When the Univ. of California, San Diego (UCSD) embarked on the construction of its 196,000-sf Health Sciences Biomedical Research Facility, the priority was to support collaborative teamwork and a “project-first” approach to delivering an on-time, high-quality, high-performance building that met LEED certification goals.
Today, more than ever, efforts are being made to find better ways of reducing energy consumption...
The Agensys campus is a consolidation of four different sites throughout the city of Santa...
Sustainable renovation in energy-intensive lab while improving EH&S: Otto Maass Chemistry Building, McGill Univ.December 5, 2013 1:39 pm | by Pierre-Luc Baril, LEED AP BD+C | Comments
The Otto Maass Building, built in 1964 and located on the McGill Univ. campus in downtown Montreal, is dedicated to education and research in chemistry. The total gross floor area is 140,000 sf of which 60% are labs. With an average fume hood density of around ten chemical fume hoods per 5,000 sf, this building was, in 2008, the biggest energy user of the campus.
Vacuum is such a common utility for most labs and is an important influence on the achievement of sustainability objectives. Studies indicate that vacuum pumps can represent 15% or more of the plug loads in labs. If you can significantly reduce energy use by vacuum pumps, you can make an important dent in total lab building plug loads.
This presentation summarizes the NZ4 Global Alliance’s Closed-Loop Science Park Prototype design and describe how this can be used for a regional stimulus to create economic, educational and environmental sustainability. The presentation describes a public-private partnership process which is suggested as the most positive way to implement this economic stimulus and continue U.S. advancement in technology.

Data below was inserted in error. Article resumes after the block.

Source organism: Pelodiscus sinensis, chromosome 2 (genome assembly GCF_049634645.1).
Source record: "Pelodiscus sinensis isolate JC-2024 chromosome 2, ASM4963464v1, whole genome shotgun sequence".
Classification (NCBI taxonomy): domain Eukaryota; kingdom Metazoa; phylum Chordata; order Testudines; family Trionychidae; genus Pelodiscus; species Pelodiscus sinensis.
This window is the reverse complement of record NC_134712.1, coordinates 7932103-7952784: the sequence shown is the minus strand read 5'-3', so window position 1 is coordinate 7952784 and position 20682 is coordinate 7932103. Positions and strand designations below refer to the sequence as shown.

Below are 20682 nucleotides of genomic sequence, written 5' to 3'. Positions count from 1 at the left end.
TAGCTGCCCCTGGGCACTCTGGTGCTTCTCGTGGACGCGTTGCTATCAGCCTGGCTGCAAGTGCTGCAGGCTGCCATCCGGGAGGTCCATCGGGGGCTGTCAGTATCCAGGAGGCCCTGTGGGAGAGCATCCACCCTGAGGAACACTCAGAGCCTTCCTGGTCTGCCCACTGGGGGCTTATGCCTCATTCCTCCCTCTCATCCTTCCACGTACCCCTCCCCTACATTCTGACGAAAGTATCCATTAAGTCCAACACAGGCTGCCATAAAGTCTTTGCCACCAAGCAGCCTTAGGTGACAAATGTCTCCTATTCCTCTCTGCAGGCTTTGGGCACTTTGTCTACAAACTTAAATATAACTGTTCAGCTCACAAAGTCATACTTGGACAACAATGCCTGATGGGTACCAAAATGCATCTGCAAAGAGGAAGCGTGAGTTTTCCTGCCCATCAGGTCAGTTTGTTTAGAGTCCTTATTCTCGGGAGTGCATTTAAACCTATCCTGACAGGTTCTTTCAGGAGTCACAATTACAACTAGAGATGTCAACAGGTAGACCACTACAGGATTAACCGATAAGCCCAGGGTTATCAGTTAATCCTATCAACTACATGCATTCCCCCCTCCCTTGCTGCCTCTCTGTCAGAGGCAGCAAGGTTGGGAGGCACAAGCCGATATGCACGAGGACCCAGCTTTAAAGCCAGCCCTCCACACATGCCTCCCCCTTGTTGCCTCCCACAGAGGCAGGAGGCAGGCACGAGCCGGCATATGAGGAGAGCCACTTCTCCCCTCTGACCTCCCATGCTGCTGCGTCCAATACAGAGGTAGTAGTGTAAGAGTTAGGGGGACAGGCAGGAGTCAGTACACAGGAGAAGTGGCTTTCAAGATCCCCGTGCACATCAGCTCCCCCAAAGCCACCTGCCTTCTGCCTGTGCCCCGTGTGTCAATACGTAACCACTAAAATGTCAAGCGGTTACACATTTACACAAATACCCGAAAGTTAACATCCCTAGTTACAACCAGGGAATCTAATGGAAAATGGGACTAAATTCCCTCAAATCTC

Celgene’s 115,000-sf Warm Core and Shell Laboratory Tenant Improvement project in San Diego, Calif., had its challenges right from the outset—beginning with the owner implementing a design-bid-build method to maintain control of the design. The design and construction time frame was extremely compressed with 11 weeks from start of design development to the issued for permit set.
With the title “Fume cupboards – Part 7: Fume cupboards for high heat and acidic load” the seventh part of the European series of EN 14175 standards was issued in 2012. The new standard focuses on fume hoods for special applications, including a high heat and/or acidic load. These special applications require additional design, safety, operating and maintenance properties.
This abstract addresses designing high-performance labs with a goal of over 50% energy-usage reduction. The speakers present a case study of the Univ. of Kentucky’s Center for Applied Energy Research (CAER II), a 43,156-sf research building which allowed CAER to expand its research opportunities in the fields of biomass and biofuels, solar energy and electrochemical power sources (capacitors and batteries).